When I started writing code on Salesforce, we typed code into a basic text-input on the setup pages. There was no auto-complete, no collaboration tools, no version control, deployment was difficult… In fact, if it weren’t for the platform itself being so powerful, it would have been a complete dead-end.
Salesforce was voted the most dreaded technology of the year in the Stack Overflow Developer Survey 2015.
Piece by piece things have improved. At Nebula today, we use MavensMate and Sublime Text 3 to provide a powerful editor. We use Gearset to deploy code. But it hasn’t been clear how we can use source control effectively or do continuous integration.
With the upcoming release of Salesforce DX, it seems like we might finally get there. We’ll be able to have a toolchain as powerful as the platform itself. We’ll be able to get all of our code under source control, and no longer have to mumble quietly if another developer asks which technology we work with.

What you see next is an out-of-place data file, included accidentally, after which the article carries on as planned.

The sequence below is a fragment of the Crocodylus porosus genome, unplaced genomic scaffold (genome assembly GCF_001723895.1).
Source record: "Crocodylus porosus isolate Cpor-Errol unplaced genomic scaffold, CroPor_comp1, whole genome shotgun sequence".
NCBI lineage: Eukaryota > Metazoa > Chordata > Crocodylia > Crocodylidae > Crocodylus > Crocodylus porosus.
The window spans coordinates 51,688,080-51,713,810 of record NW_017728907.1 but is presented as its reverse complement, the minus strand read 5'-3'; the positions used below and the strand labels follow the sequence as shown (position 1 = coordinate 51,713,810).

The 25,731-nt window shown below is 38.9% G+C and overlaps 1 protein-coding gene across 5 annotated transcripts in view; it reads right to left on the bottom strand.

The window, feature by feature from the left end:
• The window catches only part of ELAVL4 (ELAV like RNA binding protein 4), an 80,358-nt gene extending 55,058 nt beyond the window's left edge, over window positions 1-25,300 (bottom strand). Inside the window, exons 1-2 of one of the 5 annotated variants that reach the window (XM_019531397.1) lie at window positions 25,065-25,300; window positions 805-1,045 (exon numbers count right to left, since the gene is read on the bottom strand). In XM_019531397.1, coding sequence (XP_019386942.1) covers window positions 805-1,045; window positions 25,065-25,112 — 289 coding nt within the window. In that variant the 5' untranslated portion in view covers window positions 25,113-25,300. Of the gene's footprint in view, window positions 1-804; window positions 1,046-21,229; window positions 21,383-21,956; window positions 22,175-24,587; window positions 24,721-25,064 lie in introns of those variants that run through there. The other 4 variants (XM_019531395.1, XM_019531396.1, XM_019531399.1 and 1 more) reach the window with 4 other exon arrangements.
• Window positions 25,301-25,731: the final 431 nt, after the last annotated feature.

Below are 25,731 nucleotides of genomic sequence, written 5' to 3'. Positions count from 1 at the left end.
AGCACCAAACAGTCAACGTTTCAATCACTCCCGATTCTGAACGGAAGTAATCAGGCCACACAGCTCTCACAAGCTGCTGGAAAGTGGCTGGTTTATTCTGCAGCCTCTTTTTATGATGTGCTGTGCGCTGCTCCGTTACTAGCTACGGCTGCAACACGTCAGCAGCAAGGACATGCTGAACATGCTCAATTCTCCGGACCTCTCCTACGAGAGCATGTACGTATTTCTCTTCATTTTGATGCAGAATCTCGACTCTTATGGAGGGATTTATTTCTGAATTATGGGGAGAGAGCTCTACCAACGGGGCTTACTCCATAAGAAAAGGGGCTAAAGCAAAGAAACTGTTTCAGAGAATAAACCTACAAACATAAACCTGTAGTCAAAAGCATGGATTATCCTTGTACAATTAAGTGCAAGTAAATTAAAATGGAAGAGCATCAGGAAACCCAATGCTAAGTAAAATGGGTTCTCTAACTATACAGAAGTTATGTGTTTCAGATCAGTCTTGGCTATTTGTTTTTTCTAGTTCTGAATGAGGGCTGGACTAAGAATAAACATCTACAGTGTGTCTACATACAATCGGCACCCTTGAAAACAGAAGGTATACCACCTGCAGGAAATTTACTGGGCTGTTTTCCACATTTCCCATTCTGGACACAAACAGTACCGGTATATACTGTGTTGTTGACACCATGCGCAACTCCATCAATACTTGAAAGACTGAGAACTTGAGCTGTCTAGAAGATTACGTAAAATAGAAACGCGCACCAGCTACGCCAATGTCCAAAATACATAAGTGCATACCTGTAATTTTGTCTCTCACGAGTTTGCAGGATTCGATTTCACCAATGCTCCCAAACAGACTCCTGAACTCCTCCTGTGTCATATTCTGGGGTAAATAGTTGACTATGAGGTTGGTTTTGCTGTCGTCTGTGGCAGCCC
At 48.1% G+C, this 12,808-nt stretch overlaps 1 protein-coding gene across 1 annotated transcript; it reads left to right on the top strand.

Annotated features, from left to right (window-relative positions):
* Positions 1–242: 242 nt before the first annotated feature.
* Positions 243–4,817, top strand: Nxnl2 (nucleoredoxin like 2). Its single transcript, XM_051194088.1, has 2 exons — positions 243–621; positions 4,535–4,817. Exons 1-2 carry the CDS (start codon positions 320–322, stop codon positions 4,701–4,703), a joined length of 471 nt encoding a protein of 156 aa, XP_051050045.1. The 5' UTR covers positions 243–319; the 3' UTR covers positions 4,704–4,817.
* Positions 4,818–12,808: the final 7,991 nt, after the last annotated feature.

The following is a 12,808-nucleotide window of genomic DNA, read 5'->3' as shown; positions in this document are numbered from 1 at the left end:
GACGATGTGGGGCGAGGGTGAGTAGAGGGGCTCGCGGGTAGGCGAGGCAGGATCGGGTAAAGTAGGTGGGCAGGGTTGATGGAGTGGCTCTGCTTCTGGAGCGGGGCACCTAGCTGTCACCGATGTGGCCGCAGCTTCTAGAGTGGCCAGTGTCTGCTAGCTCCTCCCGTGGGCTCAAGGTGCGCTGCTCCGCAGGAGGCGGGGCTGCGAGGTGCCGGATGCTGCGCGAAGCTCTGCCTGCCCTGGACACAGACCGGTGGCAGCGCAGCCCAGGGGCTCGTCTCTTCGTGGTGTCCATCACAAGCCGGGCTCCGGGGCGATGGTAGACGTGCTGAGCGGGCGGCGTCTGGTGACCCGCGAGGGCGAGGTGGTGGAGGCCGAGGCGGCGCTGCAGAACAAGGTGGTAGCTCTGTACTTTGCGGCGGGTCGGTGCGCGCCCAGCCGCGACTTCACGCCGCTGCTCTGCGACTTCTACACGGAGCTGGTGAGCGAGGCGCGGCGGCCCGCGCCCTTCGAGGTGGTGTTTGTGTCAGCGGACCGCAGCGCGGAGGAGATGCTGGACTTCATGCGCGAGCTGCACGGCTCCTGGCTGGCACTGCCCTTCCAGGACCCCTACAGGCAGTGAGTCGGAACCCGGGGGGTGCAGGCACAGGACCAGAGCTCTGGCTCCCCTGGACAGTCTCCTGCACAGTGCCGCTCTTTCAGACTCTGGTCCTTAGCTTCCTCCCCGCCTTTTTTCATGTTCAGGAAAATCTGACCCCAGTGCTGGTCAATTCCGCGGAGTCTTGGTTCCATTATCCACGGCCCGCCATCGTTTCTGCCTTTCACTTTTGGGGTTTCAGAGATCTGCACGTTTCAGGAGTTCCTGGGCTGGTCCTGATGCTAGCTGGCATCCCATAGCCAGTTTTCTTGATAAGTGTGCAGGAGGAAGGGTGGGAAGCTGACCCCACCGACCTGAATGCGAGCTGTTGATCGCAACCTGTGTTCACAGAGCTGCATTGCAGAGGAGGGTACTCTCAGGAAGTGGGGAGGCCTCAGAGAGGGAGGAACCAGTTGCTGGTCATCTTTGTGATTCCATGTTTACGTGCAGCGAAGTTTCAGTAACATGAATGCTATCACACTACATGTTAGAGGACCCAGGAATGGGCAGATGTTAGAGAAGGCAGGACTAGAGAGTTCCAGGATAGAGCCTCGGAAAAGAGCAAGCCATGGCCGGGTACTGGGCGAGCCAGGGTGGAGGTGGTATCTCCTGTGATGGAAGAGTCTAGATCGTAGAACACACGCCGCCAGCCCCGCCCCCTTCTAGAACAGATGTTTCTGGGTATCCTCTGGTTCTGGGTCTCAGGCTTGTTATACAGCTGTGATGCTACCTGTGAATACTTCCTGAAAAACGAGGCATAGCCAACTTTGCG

Details are sparse at the moment, but it promises the ability to spin up temporary dev orgs to perform integration testing. It promises more data available over the metadata API. And it promises more command-line tool support for all of this. With Salesforce’s aim being to allow continuous integration tests, there’s good reason to believe that they will have enough in the first release of Salesforce DX to meet that goal.
I can’t wait to get started with it!
With Salesforce DX, you can now benefit from modern collaboration technologies such as Git to version control everything across your team – your code, your org configuration, and your metadata.